In 1996 a programme was initiated under the US DOE Industrial Partnering programme (IPP) (now the Initiatives for Proliferation Prevention programme). This R&D programme was aimed at developing and demonstrating key elements of the RTF concept. The project was carried out in co-operation with the Russian Research Centre - “Kurchatov Institute” (RRC-KI) under a subcontract with Brookhaven National Laboratory (BNL), and RTPC (through a Cooperative Research and Development Agreement with BNL). RRC-KI led a team that included participants from approximately 10 Russian institutes, as well as Gosatomnadzor (GAN), the regulatory organisation. To-date, the main thrust of the programme has been focused on VVERs and Russian Federation fuel technology. Initial mechanical design of a demountable SBU for use in VVER-1000s and all required mechanical interfaces has been developed, and satisfactory neutronic and thermal-hydraulic performance over ~10 cycles has been confirmed by calculations. The calculations also essentially confirmed the initial estimate of reduction in overall plutonium production, obtaining a factor ~5 from a more refined modelling. Initial safety assessments show that the RTF version of a VVER, referred to as a VVERT, falls within the existing safety envelope. Experimental programmes to verify predicted neutronic and thermal-hydraulic performance, and qualify the fuel, have been defined, and key issues that need to be addressed have been identified.

A cross section of the currently proposed VVER SBU design is shown in the following figure. As illustrated, the seed zone of the SBU consists of fuel elements with a 3-petal shape. These elements are based on Russian naval reactor technology, and are twisted along the longitudinal axis to provide for their self-spacing in a triangular lattice. All the guide tubes for the absorber elements of the control rod clusters in this design are located in the seed region, and the seed is assembled into a removable module by the use of bands as shown. The blanket rods are spaced by axial spacer grids which are similar to those used in a conventional VVER-1000 assembly; the grids are anchored to a hexagonal tube. The resultant design permits independent movement of the seed and blanket portions of the SBU.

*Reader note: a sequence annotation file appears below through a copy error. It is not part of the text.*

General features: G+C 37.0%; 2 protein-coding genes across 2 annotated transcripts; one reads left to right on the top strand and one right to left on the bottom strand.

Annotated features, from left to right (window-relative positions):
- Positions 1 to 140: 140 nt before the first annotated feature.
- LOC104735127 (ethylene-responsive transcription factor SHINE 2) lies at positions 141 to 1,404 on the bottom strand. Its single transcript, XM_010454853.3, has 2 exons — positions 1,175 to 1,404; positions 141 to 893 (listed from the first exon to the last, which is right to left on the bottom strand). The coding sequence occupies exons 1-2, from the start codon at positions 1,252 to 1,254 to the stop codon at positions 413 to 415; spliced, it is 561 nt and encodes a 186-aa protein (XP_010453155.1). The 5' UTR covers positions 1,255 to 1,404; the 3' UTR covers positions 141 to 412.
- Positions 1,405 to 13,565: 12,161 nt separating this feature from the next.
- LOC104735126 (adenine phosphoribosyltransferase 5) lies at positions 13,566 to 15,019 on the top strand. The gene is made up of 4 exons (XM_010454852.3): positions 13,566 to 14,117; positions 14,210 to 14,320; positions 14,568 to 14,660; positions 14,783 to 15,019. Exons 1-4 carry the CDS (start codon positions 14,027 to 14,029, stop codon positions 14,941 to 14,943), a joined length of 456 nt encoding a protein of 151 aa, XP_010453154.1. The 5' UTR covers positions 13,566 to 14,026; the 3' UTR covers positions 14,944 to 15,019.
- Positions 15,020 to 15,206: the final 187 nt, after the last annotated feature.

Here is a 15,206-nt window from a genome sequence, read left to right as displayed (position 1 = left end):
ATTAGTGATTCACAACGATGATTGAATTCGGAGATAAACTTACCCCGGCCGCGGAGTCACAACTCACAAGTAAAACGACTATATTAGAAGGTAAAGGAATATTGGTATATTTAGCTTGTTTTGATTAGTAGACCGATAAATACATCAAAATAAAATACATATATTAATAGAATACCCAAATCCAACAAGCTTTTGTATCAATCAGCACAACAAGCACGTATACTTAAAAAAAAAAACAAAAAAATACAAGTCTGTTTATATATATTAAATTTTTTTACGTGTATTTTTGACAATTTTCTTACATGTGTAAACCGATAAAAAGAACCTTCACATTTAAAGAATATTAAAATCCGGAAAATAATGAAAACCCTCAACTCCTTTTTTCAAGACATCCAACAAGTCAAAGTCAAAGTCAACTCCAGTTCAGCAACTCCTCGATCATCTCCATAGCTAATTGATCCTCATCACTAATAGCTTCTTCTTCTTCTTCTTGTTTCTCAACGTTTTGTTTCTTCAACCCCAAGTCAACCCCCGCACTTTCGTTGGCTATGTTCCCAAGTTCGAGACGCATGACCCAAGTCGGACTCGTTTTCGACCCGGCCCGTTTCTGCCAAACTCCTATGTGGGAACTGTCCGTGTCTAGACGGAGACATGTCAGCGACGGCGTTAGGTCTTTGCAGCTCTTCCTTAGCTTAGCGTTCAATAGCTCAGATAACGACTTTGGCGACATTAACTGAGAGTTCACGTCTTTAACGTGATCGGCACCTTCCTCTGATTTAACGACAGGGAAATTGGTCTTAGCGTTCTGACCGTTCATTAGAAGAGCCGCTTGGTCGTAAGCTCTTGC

A second phase of the project, also funded under the DOE/IPP programme, has recently begun, and builds on the initial work described above. The main objectives of this continuation of the project are development of an optimised VVERT “final design” (Preliminary Safety Analysis Report (PSAR)-level) building off the work performed during Phase-1, and preparation for testing of prototype VVERT subassembly units. These tests are planned as a “lead-test-assembly” (LTA) type programme aimed at inserting 1 - 6 prototypical VVERT SBUs in an operating VVER-1000 in ~2005. In order to support this programme, implementation of required pre-testing and licensing activities has been initiated, as well as design and safety assessments to support the programme.

Recently, a Russian-based subsidiary of RTPC and RRC-KI have formed a joint venture with MSZ Electrostal to provide fuel fabrication capabilities and enhance commercialisation. The joint venture company will produce the LTAs at Electrostal.

Work on an equivalent design of a PWR variant that will allow more definitive comparisons with conventional reactor fuel-cycles, and enhance the commercial potential of the RTF is scheduled to begin soon. This effort will benefit significantly from the ongoing VVER-related work and a special effort has been made in planning the experiments to be performed by RRC-KI to ensure maximum value for the PWR programme. For example, in parallel to thermal-hydraulic measurements performed for a hexagonal (VVER) lattice, additional experiments are planned for a square (PWR) lattice. These experiments will produce the necessary data on power distributions, heat-transfer, and DNB correlations for both VVER and PWR SBUs; these data are required for operational and safety analyses that are accepted as adequate for licensing purposes.

The RTF concept development team

The Radkowsky Thorium Fuel concept is being developed by a broad-based team utilising both US DOE funds, under the US Department of Energy's Initiatives for Proliferation Prevention programme, and private funding from Radkowsky Thorium Power Corp (RTPC) and foreign fuel fabricators; technical work is directed by Brookhaven National Laboratory. R&D efforts to develop and demonstrate the concept are currently focused at the Russian Research Centre - "Kurchatov Institute", and are aimed at testing of the seed-blanket-units in an operating VVER-1000 in about 2005. Additional work in support of this effort, and the design of a PWR variant, is being performed at the Massachusetts Institute of Technology and Ben Gurion University of the Negev, Israel. In addition, there has been some preliminary work done on assessing the potential of the RTF concept for the disposition of weapons-grade plutonium and initial results suggest that it is an attractive concept for further evaluation.